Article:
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Tagged “progressiveenhancement”

How would you build Wordle with just HTML & CSS? by Scott Jehl

Scott proposes an interview question relating to web standards and intelligent use of JavaScript.

How would you attempt to build Wordle (...or some other complex app) if you could only use HTML and CSS? Which features of that app would make more sense to build with JavaScript than with other technologies? And, can you imagine a change or addition to the HTML or CSS standard that could make any of those features more straight-forward to build?

Lean “plugin subscription form” by Chris Ferdinandi

I enjoyed this two-part tutorial from Chris arising from his critique of a subscription form plugin which includes the entire React library to achieve what could be done with a lightweight HTML and vanilla JavaScript solution. Chris advocates a progressively-enhanced approach. Instead of rendering the form with JavaScript he renders it in HTML and argues that not only is there no need for the former approach – because forms natively work without JavaScript – but also it only introduces fragility where we could provide resilience.

Let's talk about web components (by Brad Frost)

Brad breaks down the good, bad and ugly of web components but also makes a compelling argument that we should get behind this technology.

I come from the Zeldman school of web standards, am a strong proponent of progressive enhancement, care deeply about accessibility, and want to do my part to make sure that the web lives up to its ideals. And I bet you feel similar. It’s in that spirit that I want to see web components succeed. Because web components are a part of the web!


WebC, the latest addition to the Eleventy suite of technologies, is focused on making Web Components easier to use. I have to admit, it took me a while to work out the idea behind this one, but I see it now and it looks interesting.

The ARIA presentation role

I’ve never properly understood when you would need to use the ARIA presentation role. This is perhaps in part because it is often used inappropriately, for example in situations where aria-hidden would be more appropriate. However I think the penny has finally dropped.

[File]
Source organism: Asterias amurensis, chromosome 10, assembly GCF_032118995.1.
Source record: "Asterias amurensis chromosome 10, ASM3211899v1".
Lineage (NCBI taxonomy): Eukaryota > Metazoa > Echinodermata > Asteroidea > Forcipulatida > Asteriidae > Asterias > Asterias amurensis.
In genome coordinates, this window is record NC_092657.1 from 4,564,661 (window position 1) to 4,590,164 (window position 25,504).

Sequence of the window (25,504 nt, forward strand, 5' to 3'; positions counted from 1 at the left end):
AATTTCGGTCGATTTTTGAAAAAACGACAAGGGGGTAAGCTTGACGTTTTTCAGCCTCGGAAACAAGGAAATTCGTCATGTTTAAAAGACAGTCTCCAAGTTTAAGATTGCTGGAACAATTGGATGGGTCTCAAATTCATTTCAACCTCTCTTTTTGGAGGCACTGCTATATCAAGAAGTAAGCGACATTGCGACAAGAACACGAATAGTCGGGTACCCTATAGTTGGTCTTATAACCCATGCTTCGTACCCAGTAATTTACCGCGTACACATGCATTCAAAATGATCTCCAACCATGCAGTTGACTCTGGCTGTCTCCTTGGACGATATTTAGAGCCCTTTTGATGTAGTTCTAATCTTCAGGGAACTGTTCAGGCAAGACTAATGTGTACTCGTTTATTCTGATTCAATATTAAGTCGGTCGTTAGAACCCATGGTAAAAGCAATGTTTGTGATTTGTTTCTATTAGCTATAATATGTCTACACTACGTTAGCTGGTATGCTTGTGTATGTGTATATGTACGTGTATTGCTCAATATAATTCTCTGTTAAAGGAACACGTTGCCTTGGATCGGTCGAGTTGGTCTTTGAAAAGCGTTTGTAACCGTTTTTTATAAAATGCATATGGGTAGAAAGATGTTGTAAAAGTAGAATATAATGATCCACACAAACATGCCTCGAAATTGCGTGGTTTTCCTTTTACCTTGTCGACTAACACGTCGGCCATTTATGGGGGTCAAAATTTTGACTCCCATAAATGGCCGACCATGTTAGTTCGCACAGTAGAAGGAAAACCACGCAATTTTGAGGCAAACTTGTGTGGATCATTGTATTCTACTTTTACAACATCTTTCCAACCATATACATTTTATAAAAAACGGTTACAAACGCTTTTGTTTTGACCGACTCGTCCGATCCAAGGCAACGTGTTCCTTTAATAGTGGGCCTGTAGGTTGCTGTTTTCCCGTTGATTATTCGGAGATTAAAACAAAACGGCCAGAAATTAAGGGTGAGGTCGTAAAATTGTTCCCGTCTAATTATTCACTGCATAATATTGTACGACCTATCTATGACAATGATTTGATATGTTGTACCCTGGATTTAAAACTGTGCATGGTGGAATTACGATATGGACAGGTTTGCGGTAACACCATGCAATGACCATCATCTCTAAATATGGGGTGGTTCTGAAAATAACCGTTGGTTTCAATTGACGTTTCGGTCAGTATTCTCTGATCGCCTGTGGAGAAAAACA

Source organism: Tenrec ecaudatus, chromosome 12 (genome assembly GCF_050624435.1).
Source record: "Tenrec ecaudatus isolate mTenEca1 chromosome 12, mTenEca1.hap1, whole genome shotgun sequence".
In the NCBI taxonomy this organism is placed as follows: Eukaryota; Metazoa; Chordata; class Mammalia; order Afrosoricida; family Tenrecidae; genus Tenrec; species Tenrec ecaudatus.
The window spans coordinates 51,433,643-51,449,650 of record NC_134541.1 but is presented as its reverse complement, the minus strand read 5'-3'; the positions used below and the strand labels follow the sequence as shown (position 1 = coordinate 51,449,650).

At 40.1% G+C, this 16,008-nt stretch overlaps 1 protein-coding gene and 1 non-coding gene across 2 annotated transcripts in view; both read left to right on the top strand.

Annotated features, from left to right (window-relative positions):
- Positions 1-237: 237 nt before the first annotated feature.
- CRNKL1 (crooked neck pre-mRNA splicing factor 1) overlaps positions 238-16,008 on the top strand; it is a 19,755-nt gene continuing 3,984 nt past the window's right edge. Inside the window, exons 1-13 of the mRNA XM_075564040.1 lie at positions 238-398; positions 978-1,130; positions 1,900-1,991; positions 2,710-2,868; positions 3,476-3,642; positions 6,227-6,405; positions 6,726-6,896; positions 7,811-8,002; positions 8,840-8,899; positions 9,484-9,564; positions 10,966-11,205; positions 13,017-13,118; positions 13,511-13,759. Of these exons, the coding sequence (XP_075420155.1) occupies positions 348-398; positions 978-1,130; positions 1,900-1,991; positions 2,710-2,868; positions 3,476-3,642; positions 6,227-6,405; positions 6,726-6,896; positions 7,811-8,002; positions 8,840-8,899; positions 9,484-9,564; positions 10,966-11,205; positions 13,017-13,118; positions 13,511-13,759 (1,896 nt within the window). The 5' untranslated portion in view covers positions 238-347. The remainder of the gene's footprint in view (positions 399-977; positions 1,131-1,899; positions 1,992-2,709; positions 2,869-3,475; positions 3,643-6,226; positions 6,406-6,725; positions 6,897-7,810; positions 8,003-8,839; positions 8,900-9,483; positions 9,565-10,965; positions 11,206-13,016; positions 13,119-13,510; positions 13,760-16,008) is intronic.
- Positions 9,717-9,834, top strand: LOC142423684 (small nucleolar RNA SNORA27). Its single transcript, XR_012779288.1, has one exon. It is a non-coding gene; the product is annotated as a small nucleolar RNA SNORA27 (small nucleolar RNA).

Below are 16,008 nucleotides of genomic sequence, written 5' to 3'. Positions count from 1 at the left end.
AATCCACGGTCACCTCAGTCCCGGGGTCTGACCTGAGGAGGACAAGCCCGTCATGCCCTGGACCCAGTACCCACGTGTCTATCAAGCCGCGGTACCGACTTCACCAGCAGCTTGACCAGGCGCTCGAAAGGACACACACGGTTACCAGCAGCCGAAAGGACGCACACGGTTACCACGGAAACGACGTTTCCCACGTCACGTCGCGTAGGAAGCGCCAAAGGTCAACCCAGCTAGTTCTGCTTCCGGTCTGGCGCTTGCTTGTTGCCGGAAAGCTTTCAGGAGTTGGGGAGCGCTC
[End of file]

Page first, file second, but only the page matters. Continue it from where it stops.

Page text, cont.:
Sites which don’t work without JavaScript enabled still benefit from progressive enhancement

At work I and our team just had an interesting realisation about a recent conversation. We had been discussing progressive enhancement for custom toggles and a colleague mentioned that the web app in question breaks at a fundamental level if the user has disabled JavaScript, displaying a message telling them to change their settings in order to continue. He used this to suggest that any efforts to provide a no-JavaScript experience would be pointless. And this fairly absolute (and on-the-surface, sensible) statement caught me off-guard and sent me and the others down a blind alley.

I remember replying “yes, but even still we should try to improve the code by introducing good practices” and that feeling a little box-ticky.

However in retrospect I realise that we had temporarily made the mistake of conflating “JavaScript enabled” with “JavaScript available” – which are separate possibilities.

When considering resilience around JavaScript, we can consider the “factors required for JavaScript to work” as layers:

  1. is JavaScript enabled in the user’s browser?
  2. is the JavaScript getting through firewalls? (it recently didn’t for one of our customers on the NHS’s network)
  3. has the JavaScript finished loading?
  4. does the user’s browser support the JavaScript features the developers have used (i.e. does the browser “cut the mustard”?)
  5. is the JavaScript error-free? It’s easy for some malformed JSON to creep in and break it…

And the point my colleague made relates to Layer 1 only. And that layer – JavaScript being disabled by the user – is actually the least likely explanation for a JavaScript-dependent feature not working.

So it's really important to remember that when we build things with progressive enhancement we are not just addressing Layer 1, but Layers 2—5 too (as well as other layers I’ve probably forgotten!)